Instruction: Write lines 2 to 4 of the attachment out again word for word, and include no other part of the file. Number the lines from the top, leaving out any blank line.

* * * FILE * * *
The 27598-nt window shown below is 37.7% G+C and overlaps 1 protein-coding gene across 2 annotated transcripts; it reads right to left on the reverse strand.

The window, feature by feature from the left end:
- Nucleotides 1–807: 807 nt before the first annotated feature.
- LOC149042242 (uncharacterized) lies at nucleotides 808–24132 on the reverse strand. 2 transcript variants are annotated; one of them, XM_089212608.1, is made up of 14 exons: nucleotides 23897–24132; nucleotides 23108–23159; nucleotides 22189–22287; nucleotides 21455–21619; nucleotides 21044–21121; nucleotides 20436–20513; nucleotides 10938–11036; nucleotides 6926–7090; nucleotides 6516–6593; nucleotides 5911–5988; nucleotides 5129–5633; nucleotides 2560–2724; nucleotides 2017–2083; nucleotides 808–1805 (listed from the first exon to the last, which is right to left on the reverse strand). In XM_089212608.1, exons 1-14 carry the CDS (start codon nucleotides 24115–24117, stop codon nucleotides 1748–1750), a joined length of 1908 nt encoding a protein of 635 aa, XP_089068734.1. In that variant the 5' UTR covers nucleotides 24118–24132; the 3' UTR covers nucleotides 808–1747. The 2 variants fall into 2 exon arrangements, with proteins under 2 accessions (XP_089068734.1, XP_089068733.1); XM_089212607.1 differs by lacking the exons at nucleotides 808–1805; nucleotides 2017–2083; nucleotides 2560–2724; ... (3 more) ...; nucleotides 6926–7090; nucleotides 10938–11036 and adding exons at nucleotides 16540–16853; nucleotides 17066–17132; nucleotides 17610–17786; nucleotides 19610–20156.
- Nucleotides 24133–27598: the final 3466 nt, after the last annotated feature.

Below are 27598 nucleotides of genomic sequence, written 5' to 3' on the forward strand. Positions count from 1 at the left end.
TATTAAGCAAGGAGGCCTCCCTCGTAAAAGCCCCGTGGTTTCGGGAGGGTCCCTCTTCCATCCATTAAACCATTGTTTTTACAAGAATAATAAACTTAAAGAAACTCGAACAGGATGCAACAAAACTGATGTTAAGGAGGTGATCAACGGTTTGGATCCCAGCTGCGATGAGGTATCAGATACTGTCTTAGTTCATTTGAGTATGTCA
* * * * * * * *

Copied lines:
The window, feature by feature from the left end:
- Nucleotides 1–807: 807 nt before the first annotated feature.
- LOC149042242 (uncharacterized) lies at nucleotides 808–24132 on the reverse strand. 2 transcript variants are annotated; one of them, XM_089212608.1, is made up of 14 exons: nucleotides 23897–24132; nucleotides 23108–23159; nucleotides 22189–22287; nucleotides 21455–21619; nucleotides 21044–21121; nucleotides 20436–20513; nucleotides 10938–11036; nucleotides 6926–7090; nucleotides 6516–6593; nucleotides 5911–5988; nucleotides 5129–5633; nucleotides 2560–2724; nucleotides 2017–2083; nucleotides 808–1805 (listed from the first exon to the last, which is right to left on the reverse strand). In XM_089212608.1, exons 1-14 carry the CDS (start codon nucleotides 24115–24117, stop codon nucleotides 1748–1750), a joined length of 1908 nt encoding a protein of 635 aa, XP_089068734.1. In that variant the 5' UTR covers nucleotides 24118–24132; the 3' UTR covers nucleotides 808–1747. The 2 variants fall into 2 exon arrangements, with proteins under 2 accessions (XP_089068734.1, XP_089068733.1); XM_089212607.1 differs by lacking the exons at nucleotides 808–1805; nucleotides 2017–2083; nucleotides 2560–2724; ... (3 more) ...; nucleotides 6926–7090; nucleotides 10938–11036 and adding exons at nucleotides 16540–16853; nucleotides 17066–17132; nucleotides 17610–17786; nucleotides 19610–20156.